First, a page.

As children enter adolescence, they often have the opportunity to join clubs or participate in new activities that will introduce them to interests that can last a lifetime. Of the school activities that a child can join in on once they reach their high school years, marching band is among the most rewarding—and it gives kids the opportunity to learn many invaluable lessons that will help them grow into well-adjusted adults. Listed below are seven skills and lessons that an adolescent can learn by participating in marching band at school.
Joining marching band means holding oneself accountable for perfecting and memorizing music and drills, and showing up to rehearsals prepared and on time. Those who join marching band must develop self-discipline in order to succeed. They learn to make a commitment and take it seriously, as participation mandates that they put in the requisite effort to make performances sound good and to avoid letting down their peers.
2. Time management
Band practice and performances require a significant amount of a student’s time, and much of it occurs outside of regular school hours. To be in marching band means that students must learn how to manage their time effectively. Not only must they make room for the time-consuming demands of marching band, but they must also balance their schedule to accommodate standard responsibilities like homework and chores. A marching band member’s busy schedule can also teach organizational skills, which are an important part of learning how to keep responsibilities from falling through the cracks.
One of the best things about marching band is that the students who join already have a common interest: music. High school can be a difficult time for adolescents, and having friends who share the same interests can make a significant difference in their levels of happiness. Joining band is a catalyst for friendship, as students are together for long hours, continually working to create a unified sound. Spending a significant amount of time around one another in an effort to create music while traveling to other schools to spread team spirit helps students in band build strong relationships. Many former band students look back and realize that they met lifelong friends through these programs.
Being a part of team that works toward a common goal helps band students to feel a degree of confidence that can often be difficult for teenagers to find. Students who are constantly improving their skills as a musician in a setting where their instrument contributes to a larger objective can give them a sense of personal pride. Additionally, learning to be okay with making mistakes in front of peers and participating in large public performances can help teens overcome inhibitions and self-consciousness, leading to self-esteem that can be applied to other parts of their lives.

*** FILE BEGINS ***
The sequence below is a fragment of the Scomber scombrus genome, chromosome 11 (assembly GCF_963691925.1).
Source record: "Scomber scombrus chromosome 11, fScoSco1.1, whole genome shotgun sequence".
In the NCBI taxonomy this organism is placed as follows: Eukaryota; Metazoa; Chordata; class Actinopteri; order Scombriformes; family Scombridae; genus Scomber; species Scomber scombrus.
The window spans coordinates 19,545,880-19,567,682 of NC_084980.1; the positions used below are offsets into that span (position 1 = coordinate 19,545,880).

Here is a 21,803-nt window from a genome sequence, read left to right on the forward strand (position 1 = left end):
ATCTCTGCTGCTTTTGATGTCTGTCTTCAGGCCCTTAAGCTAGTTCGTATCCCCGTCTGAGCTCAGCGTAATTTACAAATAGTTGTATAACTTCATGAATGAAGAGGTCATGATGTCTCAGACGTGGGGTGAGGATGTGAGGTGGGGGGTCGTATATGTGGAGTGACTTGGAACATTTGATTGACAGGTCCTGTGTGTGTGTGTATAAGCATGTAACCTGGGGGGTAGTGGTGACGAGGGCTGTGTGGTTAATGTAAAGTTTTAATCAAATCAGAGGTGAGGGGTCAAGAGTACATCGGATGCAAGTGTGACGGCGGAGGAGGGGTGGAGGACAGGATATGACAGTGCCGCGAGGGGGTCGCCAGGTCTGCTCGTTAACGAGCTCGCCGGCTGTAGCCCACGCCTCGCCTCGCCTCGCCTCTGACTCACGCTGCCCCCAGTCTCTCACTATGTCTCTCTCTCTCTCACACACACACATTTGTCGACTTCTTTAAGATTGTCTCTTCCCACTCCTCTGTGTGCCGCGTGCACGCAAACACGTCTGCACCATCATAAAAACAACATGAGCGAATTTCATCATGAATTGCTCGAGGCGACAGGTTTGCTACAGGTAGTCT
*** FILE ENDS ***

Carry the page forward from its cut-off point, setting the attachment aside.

Participation in marching band requires teenagers to develop a healthy respect for themselves and for others. For example, band members must learn to give and take constructive criticism respectfully, for the good of the group. When the band leader or a peer tells a student that something about his or her playing style must be changed, the student learns to respectfully accept the criticism, understanding that it is an opportunity to learn, and is not a personal attack. Band members also learn how to be respectful during performances, especially at school games. These adolescents must adhere to a level of professionalism that often requires them to show restraint in instances when they would rather cheer and yell. This shows respect for themselves and for the decorum of their role in generating school spirit.
Band students are exposed to a wide range of new musical styles and skills, many of which are more difficult than any music that they have previously encountered. Learning to play these challenging new pieces of music helps band students learn the value of perseverance, and allows them to understand that learning to play music well is a skill developed through commitment and hard work. This aspect of marching band shows them that not giving up when faced with a difficult task can yield positive results.
Students in marching band quickly learn the value of working with others. Though each person’s contribution is important to the whole of a marching band’s sound, no one musician is more important than another. It differs significantly from the teamwork experienced by those who participate in sports, wherein the primary objective is to work together to take down an opponent. In marching band, the only competition is with the self, and everyone works together as a group to improve over time. Marching band also teaches adolescents to trust others in a team. Teens learn to march and move in unison, trusting that the people around them have practiced and that they won’t run into their peers when their faces are turned a different direction than their feet are moving. In this way, marching band teaches a valuable lesson in learning to rely on other people to achieve a common goal.